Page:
Over 12,000 cases of police brutality and misconduct by the NYPD has resulted in lawsuit settlements totaling over $400 million during a five-year period ending in 2014. Here are some highlights...
Prospect Park alleged police sodomy incident
On October 15, 2008, five officers attempted to arrest Michael Mineo for smoking marijuana in a Brooklyn subway station. Days later, Mineo made accusations claiming he was sodomized with a police radio antenna by the officers. On December 9, 2008, the Brooklyn District Attorney announced that three of the officers, Richard Kern, Alex Cruz, and Andrew Morales, were indicted on criminal charges. According to the District Attorney, officer Kern sodomized Mineo with his expandable baton after the officers handcuffed him. Officer Kern was charged with aggravated sexual abuse and assault, and faced up to 25 years in prison, and officers Cruz and Morales were charged with hindering prosecution and official misconduct, and faced up to 4 years in prison. All three officers were acquitted of all charges.
NYPD Retaliates against NYPD officer
In May 2010, Adrian Schoolcraft, a former NYPD officer, publicized recordings he made in secret while on duty, showing a pattern of corruption and retaliation against him for refusing to cooperate. Officers detained citizens without charges to meet quota and failed to report serious crimes, including rape, to make their department appear to be reducing crime rates. When the NYPD learned that Schoolcraft was privately investigating such corruption, concern for his mental health was used as an excuse for armed officers to kidnap and imprison him in a hospital. In 2010 he was suspended without pay and was filing suit against the NYPD. In further retaliation, lawyers for the city of New York on behalf of the NYPD served a subpoena on Graham Rayman, the journalist who reported about Schoolcraft's secret recordings, attempting to abridge the journalist's First Amendment rights by accessing Rayman's records. The city's subpoena to Rayman was seen as a way for the NYPD to gain access to Schoolcraft's tapes. The requests in the subpoena "were made without particularity and essentially seek widespread access to all of Rayman's files." However, a federal judge ruled that the city of New York could only access limited materials. In September 2015, the portion of the lawsuit against the NYPD settled, with Schoolcraft to receive $600,000 in compensation. The portion against Jamaica Hospital was settled in November 2015.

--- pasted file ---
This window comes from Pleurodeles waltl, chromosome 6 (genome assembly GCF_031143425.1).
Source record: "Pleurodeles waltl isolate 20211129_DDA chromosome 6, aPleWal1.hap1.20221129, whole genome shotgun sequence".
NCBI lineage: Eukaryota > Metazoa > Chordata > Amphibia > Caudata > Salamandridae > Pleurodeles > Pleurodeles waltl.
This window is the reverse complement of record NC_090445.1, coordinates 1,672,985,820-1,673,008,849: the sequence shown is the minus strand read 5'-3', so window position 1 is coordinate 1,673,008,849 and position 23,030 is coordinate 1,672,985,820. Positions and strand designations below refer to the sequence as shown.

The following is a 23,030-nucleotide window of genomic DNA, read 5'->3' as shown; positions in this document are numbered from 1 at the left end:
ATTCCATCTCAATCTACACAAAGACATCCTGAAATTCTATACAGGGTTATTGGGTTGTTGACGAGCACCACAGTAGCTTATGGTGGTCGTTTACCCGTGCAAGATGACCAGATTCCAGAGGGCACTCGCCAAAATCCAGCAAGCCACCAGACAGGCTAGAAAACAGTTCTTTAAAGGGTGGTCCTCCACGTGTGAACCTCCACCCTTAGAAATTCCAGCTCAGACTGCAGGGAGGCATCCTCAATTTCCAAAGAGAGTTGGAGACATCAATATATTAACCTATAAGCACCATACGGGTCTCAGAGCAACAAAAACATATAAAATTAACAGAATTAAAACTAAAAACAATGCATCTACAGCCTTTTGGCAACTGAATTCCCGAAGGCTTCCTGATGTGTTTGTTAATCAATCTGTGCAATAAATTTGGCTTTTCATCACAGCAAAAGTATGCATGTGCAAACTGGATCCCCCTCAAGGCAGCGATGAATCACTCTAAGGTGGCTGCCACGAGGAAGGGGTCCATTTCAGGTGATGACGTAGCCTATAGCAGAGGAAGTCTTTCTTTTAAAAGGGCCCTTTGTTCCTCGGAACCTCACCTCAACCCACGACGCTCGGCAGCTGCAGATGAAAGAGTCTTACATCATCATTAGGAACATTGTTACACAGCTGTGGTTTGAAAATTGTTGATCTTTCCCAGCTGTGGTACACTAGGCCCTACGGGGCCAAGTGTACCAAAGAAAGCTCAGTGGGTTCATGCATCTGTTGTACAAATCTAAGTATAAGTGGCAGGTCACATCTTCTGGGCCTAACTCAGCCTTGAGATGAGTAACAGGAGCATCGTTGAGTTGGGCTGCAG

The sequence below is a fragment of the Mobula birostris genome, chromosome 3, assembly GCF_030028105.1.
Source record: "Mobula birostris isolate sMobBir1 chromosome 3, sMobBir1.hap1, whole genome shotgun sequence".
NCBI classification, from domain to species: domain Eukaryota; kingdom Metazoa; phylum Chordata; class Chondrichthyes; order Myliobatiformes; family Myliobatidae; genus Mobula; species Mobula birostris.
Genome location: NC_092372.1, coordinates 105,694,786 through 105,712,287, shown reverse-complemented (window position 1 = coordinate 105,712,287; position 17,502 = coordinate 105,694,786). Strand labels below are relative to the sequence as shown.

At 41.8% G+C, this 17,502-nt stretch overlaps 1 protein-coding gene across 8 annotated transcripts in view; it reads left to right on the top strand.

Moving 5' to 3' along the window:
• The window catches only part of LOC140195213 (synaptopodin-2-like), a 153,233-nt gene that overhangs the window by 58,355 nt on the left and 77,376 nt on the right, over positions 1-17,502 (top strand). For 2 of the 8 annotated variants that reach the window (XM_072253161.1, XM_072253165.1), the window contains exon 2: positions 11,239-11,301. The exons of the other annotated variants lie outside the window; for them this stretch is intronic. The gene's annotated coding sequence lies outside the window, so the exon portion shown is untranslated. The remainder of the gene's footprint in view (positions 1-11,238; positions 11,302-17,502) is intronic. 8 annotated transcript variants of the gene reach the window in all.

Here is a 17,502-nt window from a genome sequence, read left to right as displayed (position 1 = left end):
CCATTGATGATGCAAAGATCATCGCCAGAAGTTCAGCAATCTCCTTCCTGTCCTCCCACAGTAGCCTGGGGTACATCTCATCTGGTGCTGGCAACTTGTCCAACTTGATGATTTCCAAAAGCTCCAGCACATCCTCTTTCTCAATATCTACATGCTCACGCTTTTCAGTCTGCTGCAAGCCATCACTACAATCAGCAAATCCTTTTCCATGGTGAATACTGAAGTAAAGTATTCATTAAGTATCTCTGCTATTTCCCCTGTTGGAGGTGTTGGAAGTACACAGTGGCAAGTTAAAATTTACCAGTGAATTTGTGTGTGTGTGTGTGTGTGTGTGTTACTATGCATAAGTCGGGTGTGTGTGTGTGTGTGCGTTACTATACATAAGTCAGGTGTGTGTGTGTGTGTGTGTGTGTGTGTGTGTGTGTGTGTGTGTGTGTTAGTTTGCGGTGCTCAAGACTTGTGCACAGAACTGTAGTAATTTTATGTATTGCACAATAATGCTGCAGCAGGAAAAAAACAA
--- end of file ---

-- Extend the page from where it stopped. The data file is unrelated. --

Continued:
NYPD v. OWS
Occupy Wall Street activist Michael Premo was arrested on December 17, 2011 and charged with assaulting an officer. Prosecutors argued and the arresting officer gave sworn testimony that Premo "charged the police like a linebacker, taking out a lieutenant and resisting arrest so forcefully that he fractured an officer's bone."
The defense located video that was taken by freelancer Jon Gerberg which contradicted the sworn testimony, instead showing officers "tackling [Premo] as he attempted to get back on his feet". Prosecutors claimed no video of Premo's arrest existed, yet the Gerberg video clearly showed an NYPD officer also filming Premo's arrest. Nick Pinto of Village Voice wrote that "information provided by the NYPD in the trial was fabricated to such a degree that the allegations made by the police officers have turned out to be quite literally the opposite of what actually happened.
In March 2013, Premo was acquitted of all charges.
Matthew Shepard memorial march
When the LGBTQ community in New York City organized a solemn, memorial march one week after Matthew Shepard died of injuries sustained during an attack in what was called a hate crime, the NYPD responded in riot gear and on horseback, arresting 96 mourners and using some violent tactics, triggering at least one federal, constitutional rights violations lawsuit.
Police killing protests
In 2014, large-scale protests took place in New York City following the deaths of Eric Garner in Staten Island, Michael Brown in Ferguson, Missouri, and Akai Gurley in Brooklyn. The protests got bigger after grand juries in Ferguson and in Staten Island separately decided not to file criminal charges against the police officers, who were involved in the chokehold death of Garner and the shooting death of Brown, respectively. In response to these protests, the NYPD made large numbers of arrests and deployed the uses of pepper spray and mobile LRADs to disrupt activists, long regarded by many as controversial. Use of LRADs by the NYPD triggered legal objections on the basis that there may have never been "formal guidelines for the devices’ use".
Political pressure to address fatal interactions with the NYPD escalated after the Daily News reported statistics that showed that, in the time between the 1999 slaying of Amadou Diallo and the 2014 shooting death of Akai Gurley, on-duty NYPD officers were involved in 179 fatalities.